Pakistan is scrambling to restore electricity after the second major power grid collapse in months

ISLAMABAD (Reuters) – Pakistan’s government said on Monday it was scrambling to restore electricity to millions of people after a grid collapse caused the worst power outages in months and highlighted poor infrastructure in the debt-ridden country.

Energy Minister Khurram Dastgir told reporters an investigation had begun into the outage, which began around 7 a.m. (0200 GMT) and has now lasted more than 12 hours. “We have faced some obstacles, but we will overcome these obstacles and regain strength,” he added.

The outage, which the minister said was due to a power surge, is the second major grid failure in three months, and adds to the power outages that nearly 220 million people in Pakistan experience on an almost daily basis.

Analysts and officials blame these energy woes on the aging power grid, which like much of the national infrastructure is in desperate need of an upgrade that the government says it cannot afford.

The International Monetary Fund has bailed out Pakistan five times in the past two decades. However, its latest bailout tranche is stuck due to disagreements with the government over a program review that was supposed to be completed in November.

“There is a fundamental weakness in the system,” said an energy ministry official, who declined to be named because they are not authorized to speak to the media. “Generators are too far from load centers and transmission lines are too long and inadequate.”

Pakistan has enough installed electric capacity to meet demand, but lacks the resources to operate its oil and gas-fired plants. The sector is so heavily indebted that it cannot invest in infrastructure and power lines. China has invested in its energy sector as part of a $60 billion infrastructure plan that feeds into Beijing’s “Belt and Road” initiative.

“We’ve added capacity, but we’ve done it without improving the transport infrastructure,” said Fahad Rauf, head of research at Ismail Iqbal Brokerage in Karachi.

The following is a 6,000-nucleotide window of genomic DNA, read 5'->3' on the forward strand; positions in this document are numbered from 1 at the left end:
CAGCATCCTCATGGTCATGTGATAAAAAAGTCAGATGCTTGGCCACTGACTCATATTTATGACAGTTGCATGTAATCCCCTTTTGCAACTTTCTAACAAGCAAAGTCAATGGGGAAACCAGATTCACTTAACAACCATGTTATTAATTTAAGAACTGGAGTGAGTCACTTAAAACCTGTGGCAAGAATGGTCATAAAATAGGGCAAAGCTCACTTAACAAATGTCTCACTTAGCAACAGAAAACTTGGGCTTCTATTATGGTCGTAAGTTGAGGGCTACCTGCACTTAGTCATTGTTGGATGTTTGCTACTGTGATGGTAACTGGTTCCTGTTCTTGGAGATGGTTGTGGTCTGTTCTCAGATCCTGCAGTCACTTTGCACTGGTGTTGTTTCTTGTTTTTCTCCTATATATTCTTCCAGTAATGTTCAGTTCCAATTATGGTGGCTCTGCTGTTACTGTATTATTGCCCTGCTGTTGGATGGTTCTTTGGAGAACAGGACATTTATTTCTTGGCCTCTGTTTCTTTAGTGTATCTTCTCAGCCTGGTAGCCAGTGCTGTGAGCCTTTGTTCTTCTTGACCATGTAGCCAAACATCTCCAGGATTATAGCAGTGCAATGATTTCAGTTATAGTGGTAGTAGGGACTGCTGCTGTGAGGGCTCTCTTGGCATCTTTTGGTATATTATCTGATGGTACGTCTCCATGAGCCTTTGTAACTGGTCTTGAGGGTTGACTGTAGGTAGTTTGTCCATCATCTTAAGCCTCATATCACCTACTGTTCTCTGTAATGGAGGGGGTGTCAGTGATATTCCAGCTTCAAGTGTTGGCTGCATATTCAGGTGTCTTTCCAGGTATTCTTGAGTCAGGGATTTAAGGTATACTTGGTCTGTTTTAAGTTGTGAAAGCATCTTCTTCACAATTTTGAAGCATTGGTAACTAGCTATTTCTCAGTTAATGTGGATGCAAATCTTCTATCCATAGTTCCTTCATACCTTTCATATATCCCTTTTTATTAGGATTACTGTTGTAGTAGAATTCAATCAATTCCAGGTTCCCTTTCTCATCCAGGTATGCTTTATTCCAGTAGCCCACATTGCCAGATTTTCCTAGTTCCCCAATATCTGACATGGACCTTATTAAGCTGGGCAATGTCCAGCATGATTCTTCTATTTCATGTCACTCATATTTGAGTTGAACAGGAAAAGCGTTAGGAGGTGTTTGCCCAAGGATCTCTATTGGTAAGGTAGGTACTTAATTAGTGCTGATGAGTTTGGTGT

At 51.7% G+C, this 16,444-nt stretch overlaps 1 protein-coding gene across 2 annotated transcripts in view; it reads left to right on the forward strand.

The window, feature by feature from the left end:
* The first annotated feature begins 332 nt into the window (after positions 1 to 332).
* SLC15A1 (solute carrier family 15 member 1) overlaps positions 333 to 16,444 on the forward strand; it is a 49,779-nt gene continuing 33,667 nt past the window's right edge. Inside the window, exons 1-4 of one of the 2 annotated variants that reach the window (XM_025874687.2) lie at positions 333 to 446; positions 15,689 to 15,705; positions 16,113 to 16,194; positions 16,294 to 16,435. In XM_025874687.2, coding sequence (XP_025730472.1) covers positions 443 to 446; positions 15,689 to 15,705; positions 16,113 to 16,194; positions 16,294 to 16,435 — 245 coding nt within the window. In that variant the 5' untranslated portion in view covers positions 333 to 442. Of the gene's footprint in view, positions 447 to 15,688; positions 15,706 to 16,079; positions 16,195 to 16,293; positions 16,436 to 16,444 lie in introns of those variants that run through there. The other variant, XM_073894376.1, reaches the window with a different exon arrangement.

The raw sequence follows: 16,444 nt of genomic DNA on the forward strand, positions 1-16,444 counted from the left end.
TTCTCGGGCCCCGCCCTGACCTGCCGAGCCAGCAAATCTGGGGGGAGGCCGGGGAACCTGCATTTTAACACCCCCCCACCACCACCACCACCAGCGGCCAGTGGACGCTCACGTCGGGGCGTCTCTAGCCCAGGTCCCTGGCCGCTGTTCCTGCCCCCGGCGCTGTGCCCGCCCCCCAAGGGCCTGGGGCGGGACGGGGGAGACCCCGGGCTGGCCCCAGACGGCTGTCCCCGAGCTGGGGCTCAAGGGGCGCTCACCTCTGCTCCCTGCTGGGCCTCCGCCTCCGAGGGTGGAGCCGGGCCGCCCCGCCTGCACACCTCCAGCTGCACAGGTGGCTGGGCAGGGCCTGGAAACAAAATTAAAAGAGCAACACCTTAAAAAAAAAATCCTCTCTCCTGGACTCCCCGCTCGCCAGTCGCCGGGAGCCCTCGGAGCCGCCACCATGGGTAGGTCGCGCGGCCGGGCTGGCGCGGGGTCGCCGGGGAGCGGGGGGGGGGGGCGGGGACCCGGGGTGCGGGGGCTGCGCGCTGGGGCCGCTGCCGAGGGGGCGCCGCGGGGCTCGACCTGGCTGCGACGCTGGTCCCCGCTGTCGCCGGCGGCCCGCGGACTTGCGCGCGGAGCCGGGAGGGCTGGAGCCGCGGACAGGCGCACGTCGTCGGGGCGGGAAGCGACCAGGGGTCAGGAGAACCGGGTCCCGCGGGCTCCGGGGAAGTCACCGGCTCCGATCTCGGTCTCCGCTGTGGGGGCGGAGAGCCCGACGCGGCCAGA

The outage occurred across large swathes of Pakistan on a winter’s day when temperatures are expected to drop to around 4 degrees Celsius (39 degrees Fahrenheit) in the capital, Islamabad, and 8 degrees Celsius (46 degrees Fahrenheit) in financial hub Karachi.

Many people also do not have running water because there is no power to the pumps. “People are suffering greatly from these power outages,” said Sagar Bahoja, water and sanitation officer of the Jacobabad municipality, a southern city that is scheduled to have daily power cuts.

Earlier, Dastgir told Reuters that supplies had partially returned from north to south and that the network would be fully operational by 10 pm (1700 GMT). It also took hours to restore power after the last major outage.

Internet and mobile services were disrupted. Many businesses and hospitals said they had switched to backup generators, but disruptions continued across the board.

“If the power outage continues for 10 or 12 hours, it will cause huge losses,” said Nasim Shah, a commuter worker in the northeastern city of Lahore, where the outage has brought the metro network to a standstill. “We hope the government will regain power soon,” he added.

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(Reporting by Asif Shahzad, Areeba Shahid, Gebran Nayyar Peshamam), Additional reporting by Gebran Ahmed in Peshawar, Mubasher Bukhari in Lahore and Charlotte Greenfield in Kabul; Writing by Shilpa Jamkhandikar and Miral Fahmy; Editing by Sudipto Ganguly and Simon Cameron-Moore

Our standards: Thomson Reuters Trust Principles.

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